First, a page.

Child can't tell family because:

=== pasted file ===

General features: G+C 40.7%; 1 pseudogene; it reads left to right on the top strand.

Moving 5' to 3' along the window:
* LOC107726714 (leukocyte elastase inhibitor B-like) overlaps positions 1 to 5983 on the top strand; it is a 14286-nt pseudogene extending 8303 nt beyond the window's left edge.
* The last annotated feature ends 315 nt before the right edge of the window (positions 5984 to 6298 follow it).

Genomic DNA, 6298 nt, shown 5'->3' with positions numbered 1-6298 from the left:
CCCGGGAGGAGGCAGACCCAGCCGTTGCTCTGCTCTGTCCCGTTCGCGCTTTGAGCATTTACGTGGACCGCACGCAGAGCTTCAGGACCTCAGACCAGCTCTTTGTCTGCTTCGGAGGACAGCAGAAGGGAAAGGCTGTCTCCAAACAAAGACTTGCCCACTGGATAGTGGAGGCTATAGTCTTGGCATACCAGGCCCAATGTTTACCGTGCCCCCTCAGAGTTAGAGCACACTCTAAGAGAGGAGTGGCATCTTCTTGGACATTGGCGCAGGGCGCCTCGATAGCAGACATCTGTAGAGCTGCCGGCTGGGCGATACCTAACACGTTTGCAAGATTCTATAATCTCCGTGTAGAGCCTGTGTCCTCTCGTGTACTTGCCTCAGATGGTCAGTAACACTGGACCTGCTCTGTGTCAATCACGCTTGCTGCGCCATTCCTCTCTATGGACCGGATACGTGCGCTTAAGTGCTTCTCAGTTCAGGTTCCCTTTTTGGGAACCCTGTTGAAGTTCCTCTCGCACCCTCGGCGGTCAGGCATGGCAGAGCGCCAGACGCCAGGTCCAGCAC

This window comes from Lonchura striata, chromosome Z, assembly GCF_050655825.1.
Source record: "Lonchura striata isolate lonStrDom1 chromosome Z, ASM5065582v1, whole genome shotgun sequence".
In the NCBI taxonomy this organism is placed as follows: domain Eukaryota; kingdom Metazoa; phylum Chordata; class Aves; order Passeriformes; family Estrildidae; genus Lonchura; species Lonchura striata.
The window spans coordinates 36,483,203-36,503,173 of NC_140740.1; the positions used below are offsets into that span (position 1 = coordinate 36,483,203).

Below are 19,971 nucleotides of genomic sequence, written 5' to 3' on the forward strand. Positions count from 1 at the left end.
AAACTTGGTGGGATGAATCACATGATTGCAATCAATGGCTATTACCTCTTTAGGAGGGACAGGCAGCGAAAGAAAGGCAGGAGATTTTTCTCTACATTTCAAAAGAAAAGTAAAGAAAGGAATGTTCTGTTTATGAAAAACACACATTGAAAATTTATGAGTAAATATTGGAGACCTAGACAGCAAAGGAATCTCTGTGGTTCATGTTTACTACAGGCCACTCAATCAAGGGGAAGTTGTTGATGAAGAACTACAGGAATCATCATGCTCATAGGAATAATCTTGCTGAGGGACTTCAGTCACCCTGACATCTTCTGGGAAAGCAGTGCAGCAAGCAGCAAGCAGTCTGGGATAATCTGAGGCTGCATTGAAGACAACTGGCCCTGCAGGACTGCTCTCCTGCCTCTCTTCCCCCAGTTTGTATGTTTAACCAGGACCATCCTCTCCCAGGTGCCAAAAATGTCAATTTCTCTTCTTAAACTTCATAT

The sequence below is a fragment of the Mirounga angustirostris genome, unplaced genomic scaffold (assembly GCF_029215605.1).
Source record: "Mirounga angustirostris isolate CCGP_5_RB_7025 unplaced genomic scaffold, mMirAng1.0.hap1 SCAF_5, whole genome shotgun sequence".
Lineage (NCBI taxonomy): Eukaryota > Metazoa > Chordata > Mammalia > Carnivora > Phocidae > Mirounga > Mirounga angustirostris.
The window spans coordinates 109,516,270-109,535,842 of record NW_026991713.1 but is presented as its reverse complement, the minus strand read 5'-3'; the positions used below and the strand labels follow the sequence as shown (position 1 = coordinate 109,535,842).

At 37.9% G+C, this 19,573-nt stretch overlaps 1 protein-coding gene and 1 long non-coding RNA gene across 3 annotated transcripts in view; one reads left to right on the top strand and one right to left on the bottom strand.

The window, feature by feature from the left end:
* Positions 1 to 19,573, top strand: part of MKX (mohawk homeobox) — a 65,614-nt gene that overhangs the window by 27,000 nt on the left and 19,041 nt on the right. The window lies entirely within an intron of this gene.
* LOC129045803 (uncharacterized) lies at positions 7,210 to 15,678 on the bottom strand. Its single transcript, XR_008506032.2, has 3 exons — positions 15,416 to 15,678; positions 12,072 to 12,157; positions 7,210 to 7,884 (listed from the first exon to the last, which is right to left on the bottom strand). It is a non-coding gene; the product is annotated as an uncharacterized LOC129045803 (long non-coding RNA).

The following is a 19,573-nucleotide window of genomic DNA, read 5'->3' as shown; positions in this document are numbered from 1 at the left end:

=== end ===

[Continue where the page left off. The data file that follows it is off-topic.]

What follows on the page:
what will the family think? The uncle relies on the fact that fear and that intimidation and won't be worth it, that they will not do anything. Even if they do tell it's not very uncommon that the family won't do anything and just brush it under the rug. And to me, knowing that this happens so often throughout history, is preposterous. How is that allowed? If I have a family member that pulls something like that, they need help. They need to be locked up. They need to be, stay away from children, especially mine. So therefore it's going to be handled. Now this got weird, right? But this is the toxic conversations that I needed to have with my girls. So if that happens, I know they will talk to me. I know they trust me because I will have talked to them at such an early age. That is not going to be weird. There's not going to be any doubt. Dads! Have the tough conversations, pay attention to what's happening in the world. especially if you're a girl dad, you know that there is a lot of issues regarding women and little girls. Don't let your daughter be a victim of some crap because you didn't address it ahead of time because you were awkward about it. Step up! Step up and be a man, be a dad and let them know that you can be trusted and you're there for them. Especially in those moments when it's just weird and difficult. That's when they need us most. This is how I was able to raise my daughters. And I was able to maintain that trust because they knew I always had their best interests at heart. They were the most important people in my life, and I was going to stand up for them. And if it meant just having weird, awkward conversations and introducing them to the issues of the world that they were probably going to encounter. Then that would be the easy part. And that's how was able to do it. I paid attention to what was going on in the world. I addressed it. I prepared them mentally and emotionally. So that way they're not surprised they have the map. Here you go. This is the best map I can get you. I love you. That was it! Thank you for listening to this podcast. I really appreciate your time and your attention. Feel free to subscribe. Please drop me a review if you're finding any value in these episodes. And until next time buh-bye.